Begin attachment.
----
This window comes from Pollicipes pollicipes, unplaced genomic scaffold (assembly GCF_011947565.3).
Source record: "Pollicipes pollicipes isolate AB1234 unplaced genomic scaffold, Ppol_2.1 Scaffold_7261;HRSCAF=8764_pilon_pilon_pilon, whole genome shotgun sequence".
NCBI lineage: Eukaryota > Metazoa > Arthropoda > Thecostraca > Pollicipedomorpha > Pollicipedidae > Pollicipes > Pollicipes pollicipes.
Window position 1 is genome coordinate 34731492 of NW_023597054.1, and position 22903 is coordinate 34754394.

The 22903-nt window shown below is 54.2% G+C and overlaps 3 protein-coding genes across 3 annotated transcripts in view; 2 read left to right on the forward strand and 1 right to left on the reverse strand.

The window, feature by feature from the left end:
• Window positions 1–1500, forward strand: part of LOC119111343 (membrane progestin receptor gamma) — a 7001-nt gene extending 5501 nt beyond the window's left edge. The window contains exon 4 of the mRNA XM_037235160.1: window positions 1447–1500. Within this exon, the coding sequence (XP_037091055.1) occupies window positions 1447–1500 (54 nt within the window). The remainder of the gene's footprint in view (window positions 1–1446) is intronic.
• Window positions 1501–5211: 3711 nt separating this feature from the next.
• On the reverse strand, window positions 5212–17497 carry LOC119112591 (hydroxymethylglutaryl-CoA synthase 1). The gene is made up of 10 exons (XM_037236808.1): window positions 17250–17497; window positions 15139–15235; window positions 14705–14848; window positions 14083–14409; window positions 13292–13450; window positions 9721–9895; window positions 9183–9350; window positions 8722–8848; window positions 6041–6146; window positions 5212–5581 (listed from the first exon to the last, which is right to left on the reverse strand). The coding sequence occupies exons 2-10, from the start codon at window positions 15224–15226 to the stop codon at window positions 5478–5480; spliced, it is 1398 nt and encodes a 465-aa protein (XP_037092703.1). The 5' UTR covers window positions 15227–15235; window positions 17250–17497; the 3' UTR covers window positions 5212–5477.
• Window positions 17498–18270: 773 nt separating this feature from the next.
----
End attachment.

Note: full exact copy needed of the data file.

This window comes from Pollicipes pollicipes, unplaced genomic scaffold (assembly GCF_011947565.3).
Source record: "Pollicipes pollicipes isolate AB1234 unplaced genomic scaffold, Ppol_2.1 Scaffold_7261;HRSCAF=8764_pilon_pilon_pilon, whole genome shotgun sequence".
NCBI lineage: Eukaryota > Metazoa > Arthropoda > Thecostraca > Pollicipedomorpha > Pollicipedidae > Pollicipes > Pollicipes pollicipes.
Window position 1 is genome coordinate 34731492 of NW_023597054.1, and position 22903 is coordinate 34754394.

The 22903-nt window shown below is 54.2% G+C and overlaps 3 protein-coding genes across 3 annotated transcripts in view; 2 read left to right on the forward strand and 1 right to left on the reverse strand.

The window, feature by feature from the left end:
• Window positions 1–1500, forward strand: part of LOC119111343 (membrane progestin receptor gamma) — a 7001-nt gene extending 5501 nt beyond the window's left edge. The window contains exon 4 of the mRNA XM_037235160.1: window positions 1447–1500. Within this exon, the coding sequence (XP_037091055.1) occupies window positions 1447–1500 (54 nt within the window). The remainder of the gene's footprint in view (window positions 1–1446) is intronic.
• Window positions 1501–5211: 3711 nt separating this feature from the next.
• On the reverse strand, window positions 5212–17497 carry LOC119112591 (hydroxymethylglutaryl-CoA synthase 1). The gene is made up of 10 exons (XM_037236808.1): window positions 17250–17497; window positions 15139–15235; window positions 14705–14848; window positions 14083–14409; window positions 13292–13450; window positions 9721–9895; window positions 9183–9350; window positions 8722–8848; window positions 6041–6146; window positions 5212–5581 (listed from the first exon to the last, which is right to left on the reverse strand). The coding sequence occupies exons 2-10, from the start codon at window positions 15224–15226 to the stop codon at window positions 5478–5480; spliced, it is 1398 nt and encodes a 465-aa protein (XP_037092703.1). The 5' UTR covers window positions 15227–15235; window positions 17250–17497; the 3' UTR covers window positions 5212–5477.
• Window positions 17498–18270: 773 nt separating this feature from the next.